I know, I know. Warnings of impending doom when the oil runs out are ten-a-penny. However, the following site is a very compelling breakdown of the problem and what options remain for our society.
For those who don't know what peak oil (or Hubberts Peak) is all about, it is the point in which global production of oil hits its highest point before declining due to lessening resources. In other words, the problem is not when oil runs out, but when it can no longer be produced in enough quantity to meet demand. Demand for oil has increased every year and will continue to do so, but if production reaches a point were it can go no further, then we really are in trouble.
Few can realistically argue that peak oil doesn't exist, as it has already happened in a number of places around the World. The US hit its peak oil production levels in 1970 and since then has seen a decline in production to about 50%. Russia hit its oil peak in 1987, North Sea oil in 1999. In fact 24 of the Worlds 44 oil producing nations are now producing less oil despite a constant increase in demand.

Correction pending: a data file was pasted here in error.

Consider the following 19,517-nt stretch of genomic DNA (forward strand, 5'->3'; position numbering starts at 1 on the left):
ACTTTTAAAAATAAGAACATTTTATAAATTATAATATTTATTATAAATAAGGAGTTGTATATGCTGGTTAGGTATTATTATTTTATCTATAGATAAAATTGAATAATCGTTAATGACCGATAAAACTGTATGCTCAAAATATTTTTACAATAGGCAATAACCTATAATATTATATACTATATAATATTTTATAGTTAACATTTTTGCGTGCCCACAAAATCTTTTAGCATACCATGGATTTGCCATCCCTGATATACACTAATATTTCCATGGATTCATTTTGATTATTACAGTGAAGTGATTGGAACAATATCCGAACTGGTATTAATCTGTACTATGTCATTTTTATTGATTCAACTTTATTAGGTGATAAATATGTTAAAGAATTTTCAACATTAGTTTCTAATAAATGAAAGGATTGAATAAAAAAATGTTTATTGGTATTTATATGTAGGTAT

In the past, I've alway shook off the peak oil argument by saying that it won't happen in my lifetime because there is still oil out there waiting to be discovered. Plus there are untapped resources in places like the Falklands and Alaska. However, as Mattthew Savinar explains in his article, oil production now far outstrips the amount of new oil being discovered, with 6 barrels of oil being consumed for every barrel we find.
While I don't agree with everything in the article it is compelling and well researched. I'm not convinced that the peak of oil production will happen in 2007, although you never know. Indeed, OPEC admitted in June 2005 that it would struggle to pump enough oil to meet demand at the end of the year. Add to this fact the increased pressure on other nations following the loss of Gulf Oil due to Hurricanes Katrina and Rita and it all leads to one thing; an end to cheap oil.
Whether our oil dependent society can handle oil prices in the $100-$200 per barrel price range is dubious.